Spray raceme of Cymbidium OrchidsGeneral Care: Water freely throughout the summer growing season, and use a specialist orchid fertiliser once a month. Mist spray in hot weather. Re-pot only if plant has really outgrown its container. This should be done immediately after flowering but only if really necessary. It is far better to have this orchid pot bound.

Therein lies a small problem in that the plant can become top-heavy in a small restrictive pot. It can be kept tidy but inserting a few light canes around the pot to support the wayward foliage bit do not tie the foliage I too tightly. It needs air circulation

Good for: Cymbidiums are excellent. Exotic, long-lasting, blooms make this an attractive gift.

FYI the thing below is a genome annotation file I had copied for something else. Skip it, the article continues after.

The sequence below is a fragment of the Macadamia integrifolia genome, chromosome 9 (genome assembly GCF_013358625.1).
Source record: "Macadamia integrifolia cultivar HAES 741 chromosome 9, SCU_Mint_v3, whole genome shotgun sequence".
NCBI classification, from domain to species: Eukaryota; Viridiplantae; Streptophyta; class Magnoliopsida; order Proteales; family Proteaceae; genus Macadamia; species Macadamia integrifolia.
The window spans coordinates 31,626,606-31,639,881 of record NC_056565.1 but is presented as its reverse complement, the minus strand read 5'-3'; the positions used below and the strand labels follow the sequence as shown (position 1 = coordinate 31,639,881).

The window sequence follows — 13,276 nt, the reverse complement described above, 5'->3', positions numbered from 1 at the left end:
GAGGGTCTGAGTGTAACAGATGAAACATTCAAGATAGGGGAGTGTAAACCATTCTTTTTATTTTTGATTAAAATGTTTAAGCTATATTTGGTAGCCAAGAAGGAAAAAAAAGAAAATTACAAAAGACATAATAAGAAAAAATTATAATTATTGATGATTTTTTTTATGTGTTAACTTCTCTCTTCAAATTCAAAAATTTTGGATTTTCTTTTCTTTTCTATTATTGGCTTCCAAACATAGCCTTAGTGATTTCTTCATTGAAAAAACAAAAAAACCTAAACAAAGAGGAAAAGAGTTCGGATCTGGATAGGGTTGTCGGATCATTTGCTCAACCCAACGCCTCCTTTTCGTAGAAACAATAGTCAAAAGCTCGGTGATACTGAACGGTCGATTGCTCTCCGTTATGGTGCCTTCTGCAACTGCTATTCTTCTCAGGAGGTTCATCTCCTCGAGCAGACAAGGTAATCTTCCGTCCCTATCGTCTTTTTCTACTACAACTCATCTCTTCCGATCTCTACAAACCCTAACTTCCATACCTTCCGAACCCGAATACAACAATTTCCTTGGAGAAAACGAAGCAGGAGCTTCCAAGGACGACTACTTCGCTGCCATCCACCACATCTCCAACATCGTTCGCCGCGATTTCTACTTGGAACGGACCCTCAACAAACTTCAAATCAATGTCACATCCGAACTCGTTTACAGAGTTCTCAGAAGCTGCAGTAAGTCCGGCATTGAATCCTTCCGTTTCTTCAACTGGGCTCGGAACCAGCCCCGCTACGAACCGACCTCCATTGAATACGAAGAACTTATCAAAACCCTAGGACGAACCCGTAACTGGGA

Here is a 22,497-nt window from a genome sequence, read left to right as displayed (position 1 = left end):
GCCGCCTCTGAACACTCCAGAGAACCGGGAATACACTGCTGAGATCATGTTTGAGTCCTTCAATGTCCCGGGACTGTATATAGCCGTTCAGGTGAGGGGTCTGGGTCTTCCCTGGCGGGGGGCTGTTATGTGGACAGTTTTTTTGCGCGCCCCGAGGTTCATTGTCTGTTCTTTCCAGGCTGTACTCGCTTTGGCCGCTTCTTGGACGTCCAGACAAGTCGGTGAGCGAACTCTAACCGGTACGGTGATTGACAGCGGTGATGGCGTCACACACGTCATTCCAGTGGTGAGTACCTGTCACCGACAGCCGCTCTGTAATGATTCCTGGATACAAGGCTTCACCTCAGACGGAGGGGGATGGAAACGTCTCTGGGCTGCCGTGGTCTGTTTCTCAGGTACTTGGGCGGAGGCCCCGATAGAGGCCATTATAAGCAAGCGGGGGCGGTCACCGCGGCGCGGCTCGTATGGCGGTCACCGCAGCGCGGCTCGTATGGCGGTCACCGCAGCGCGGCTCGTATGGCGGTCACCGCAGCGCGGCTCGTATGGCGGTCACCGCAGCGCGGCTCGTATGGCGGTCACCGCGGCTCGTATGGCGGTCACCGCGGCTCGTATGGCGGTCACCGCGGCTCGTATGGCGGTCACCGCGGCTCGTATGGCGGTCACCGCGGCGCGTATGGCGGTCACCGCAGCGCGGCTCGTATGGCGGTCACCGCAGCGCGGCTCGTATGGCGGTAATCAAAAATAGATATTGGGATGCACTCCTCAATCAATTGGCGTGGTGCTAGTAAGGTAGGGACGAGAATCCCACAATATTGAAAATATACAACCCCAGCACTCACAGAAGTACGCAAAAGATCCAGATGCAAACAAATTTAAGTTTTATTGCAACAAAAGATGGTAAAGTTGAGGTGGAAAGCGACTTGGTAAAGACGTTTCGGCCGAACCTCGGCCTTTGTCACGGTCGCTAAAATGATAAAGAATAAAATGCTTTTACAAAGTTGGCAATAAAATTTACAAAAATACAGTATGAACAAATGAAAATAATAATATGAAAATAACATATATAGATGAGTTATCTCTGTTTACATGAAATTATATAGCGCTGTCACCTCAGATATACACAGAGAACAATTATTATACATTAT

Problems with Cymbidium Orchids

As with many plants grown indoors, they can be attacked by mealy bug, Red spider mite, and scale pest.

Cymbidium Orchids: A Comprehensive Guide to Identification and Problem Resolution

Cymbidium orchids are known for their beautiful, long-lasting flowers and vibrant green foliage. They're relatively easy to care for compared to other orchid varieties, but like all plants, they can still encounter problems. Here's a guide to help you identify and resolve common challenges with Cymbidium orchids.
  1. 1. Growth Requirements:
    • Light: Cymbidiums prefer bright, indirect light. Direct sunlight can scorch the leaves, while insufficient light can prevent blooming.
    • Water: Water thoroughly when the top inch of potting mix is dry, usually once a week in summer and less frequently in winter. Overwatering can cause root rot.